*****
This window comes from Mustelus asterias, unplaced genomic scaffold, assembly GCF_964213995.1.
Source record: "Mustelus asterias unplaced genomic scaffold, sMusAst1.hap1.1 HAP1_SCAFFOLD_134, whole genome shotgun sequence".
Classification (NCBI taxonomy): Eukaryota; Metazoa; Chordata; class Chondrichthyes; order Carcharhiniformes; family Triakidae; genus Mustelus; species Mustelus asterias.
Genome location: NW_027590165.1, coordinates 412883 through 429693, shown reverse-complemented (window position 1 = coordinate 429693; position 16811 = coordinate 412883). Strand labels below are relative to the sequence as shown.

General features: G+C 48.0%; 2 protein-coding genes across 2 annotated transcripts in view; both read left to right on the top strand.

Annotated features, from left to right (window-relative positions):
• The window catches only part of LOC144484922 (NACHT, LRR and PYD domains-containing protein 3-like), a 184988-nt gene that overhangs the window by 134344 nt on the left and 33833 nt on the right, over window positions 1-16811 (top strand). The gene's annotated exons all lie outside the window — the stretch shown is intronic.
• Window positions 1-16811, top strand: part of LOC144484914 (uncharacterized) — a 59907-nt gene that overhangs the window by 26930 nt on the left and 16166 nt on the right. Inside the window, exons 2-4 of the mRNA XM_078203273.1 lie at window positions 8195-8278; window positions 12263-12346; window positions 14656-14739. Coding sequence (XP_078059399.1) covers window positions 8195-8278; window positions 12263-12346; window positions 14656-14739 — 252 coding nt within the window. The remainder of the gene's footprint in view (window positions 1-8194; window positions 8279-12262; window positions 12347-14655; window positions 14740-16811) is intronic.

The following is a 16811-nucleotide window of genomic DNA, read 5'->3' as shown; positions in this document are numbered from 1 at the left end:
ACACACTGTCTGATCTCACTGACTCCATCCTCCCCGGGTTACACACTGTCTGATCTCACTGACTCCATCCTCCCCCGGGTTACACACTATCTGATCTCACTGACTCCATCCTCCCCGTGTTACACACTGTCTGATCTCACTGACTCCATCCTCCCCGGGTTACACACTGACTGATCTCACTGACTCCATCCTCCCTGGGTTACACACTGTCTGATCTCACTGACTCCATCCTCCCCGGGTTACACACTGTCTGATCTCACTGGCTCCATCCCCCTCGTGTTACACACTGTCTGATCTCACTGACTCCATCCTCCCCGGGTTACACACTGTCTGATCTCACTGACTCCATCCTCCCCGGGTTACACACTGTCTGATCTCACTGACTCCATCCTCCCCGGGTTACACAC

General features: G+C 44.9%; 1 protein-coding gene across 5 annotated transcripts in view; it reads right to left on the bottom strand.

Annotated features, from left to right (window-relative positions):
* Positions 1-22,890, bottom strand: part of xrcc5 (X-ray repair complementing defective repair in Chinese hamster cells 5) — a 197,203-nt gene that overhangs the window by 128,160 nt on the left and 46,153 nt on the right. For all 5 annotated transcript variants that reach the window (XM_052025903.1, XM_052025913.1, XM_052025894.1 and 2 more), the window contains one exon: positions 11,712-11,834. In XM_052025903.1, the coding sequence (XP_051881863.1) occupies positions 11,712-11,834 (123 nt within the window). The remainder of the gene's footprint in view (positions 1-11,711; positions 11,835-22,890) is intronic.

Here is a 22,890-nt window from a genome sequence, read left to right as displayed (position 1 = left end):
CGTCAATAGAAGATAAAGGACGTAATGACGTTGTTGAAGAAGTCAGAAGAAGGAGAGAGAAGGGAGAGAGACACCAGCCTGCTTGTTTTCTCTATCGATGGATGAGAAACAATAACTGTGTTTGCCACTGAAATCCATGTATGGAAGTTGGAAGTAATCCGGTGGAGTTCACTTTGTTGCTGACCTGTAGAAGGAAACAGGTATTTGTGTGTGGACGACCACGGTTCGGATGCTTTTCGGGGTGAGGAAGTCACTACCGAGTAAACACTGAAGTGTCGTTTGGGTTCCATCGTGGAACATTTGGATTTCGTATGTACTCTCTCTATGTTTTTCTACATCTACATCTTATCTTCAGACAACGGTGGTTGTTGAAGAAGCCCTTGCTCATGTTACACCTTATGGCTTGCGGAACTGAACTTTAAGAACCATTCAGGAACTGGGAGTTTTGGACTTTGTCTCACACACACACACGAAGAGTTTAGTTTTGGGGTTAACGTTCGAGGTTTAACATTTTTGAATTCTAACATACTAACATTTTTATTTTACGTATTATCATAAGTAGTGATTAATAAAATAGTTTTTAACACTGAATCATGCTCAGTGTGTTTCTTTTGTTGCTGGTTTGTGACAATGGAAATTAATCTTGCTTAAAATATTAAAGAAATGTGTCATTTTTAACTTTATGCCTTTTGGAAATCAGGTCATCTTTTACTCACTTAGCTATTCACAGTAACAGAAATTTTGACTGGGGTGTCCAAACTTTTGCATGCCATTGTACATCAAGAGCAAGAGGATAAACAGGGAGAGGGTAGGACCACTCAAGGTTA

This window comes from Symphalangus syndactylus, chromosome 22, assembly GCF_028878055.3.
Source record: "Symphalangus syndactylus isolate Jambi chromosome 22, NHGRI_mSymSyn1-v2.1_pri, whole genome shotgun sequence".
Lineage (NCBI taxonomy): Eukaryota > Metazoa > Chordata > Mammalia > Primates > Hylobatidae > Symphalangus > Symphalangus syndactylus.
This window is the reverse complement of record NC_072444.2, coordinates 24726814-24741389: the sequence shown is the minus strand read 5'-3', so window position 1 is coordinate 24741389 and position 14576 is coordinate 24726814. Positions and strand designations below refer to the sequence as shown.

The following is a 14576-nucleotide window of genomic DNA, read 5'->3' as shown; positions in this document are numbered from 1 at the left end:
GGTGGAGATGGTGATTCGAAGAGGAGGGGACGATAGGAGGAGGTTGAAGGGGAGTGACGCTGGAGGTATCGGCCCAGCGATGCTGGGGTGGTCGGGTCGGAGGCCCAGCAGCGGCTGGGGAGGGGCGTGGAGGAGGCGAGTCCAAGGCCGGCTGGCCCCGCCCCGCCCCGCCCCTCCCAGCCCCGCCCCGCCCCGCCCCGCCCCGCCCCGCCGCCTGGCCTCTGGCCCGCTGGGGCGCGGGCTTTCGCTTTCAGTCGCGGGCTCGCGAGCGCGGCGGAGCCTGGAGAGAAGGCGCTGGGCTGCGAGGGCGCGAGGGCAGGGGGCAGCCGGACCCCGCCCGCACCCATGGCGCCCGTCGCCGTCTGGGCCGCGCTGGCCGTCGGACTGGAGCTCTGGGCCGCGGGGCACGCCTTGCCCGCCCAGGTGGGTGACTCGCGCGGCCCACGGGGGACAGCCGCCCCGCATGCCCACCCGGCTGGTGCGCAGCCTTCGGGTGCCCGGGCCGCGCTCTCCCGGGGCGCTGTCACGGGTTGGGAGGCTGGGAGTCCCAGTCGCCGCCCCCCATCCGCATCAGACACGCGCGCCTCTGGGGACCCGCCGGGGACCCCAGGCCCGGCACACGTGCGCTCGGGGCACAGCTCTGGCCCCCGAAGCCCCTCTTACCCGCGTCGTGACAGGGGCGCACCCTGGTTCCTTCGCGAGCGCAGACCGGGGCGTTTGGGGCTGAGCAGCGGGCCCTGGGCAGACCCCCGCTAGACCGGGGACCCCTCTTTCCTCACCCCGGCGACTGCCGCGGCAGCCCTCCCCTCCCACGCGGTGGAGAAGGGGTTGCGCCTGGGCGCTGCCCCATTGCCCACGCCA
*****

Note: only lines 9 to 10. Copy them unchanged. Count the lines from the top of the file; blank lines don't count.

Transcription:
The following is a 16811-nucleotide window of genomic DNA, read 5'->3' as shown; positions in this document are numbered from 1 at the left end:
ACACACTGTCTGATCTCACTGACTCCATCCTCCCCGGGTTACACACTGTCTGATCTCACTGACTCCATCCTCCCCCGGGTTACACACTATCTGATCTCACTGACTCCATCCTCCCCGTGTTACACACTGTCTGATCTCACTGACTCCATCCTCCCCGGGTTACACACTGACTGATCTCACTGACTCCATCCTCCCTGGGTTACACACTGTCTGATCTCACTGACTCCATCCTCCCCGGGTTACACACTGTCTGATCTCACTGGCTCCATCCCCCTCGTGTTACACACTGTCTGATCTCACTGACTCCATCCTCCCCGGGTTACACACTGTCTGATCTCACTGACTCCATCCTCCCCGGGTTACACACTGTCTGATCTCACTGACTCCATCCTCCCCGGGTTACACAC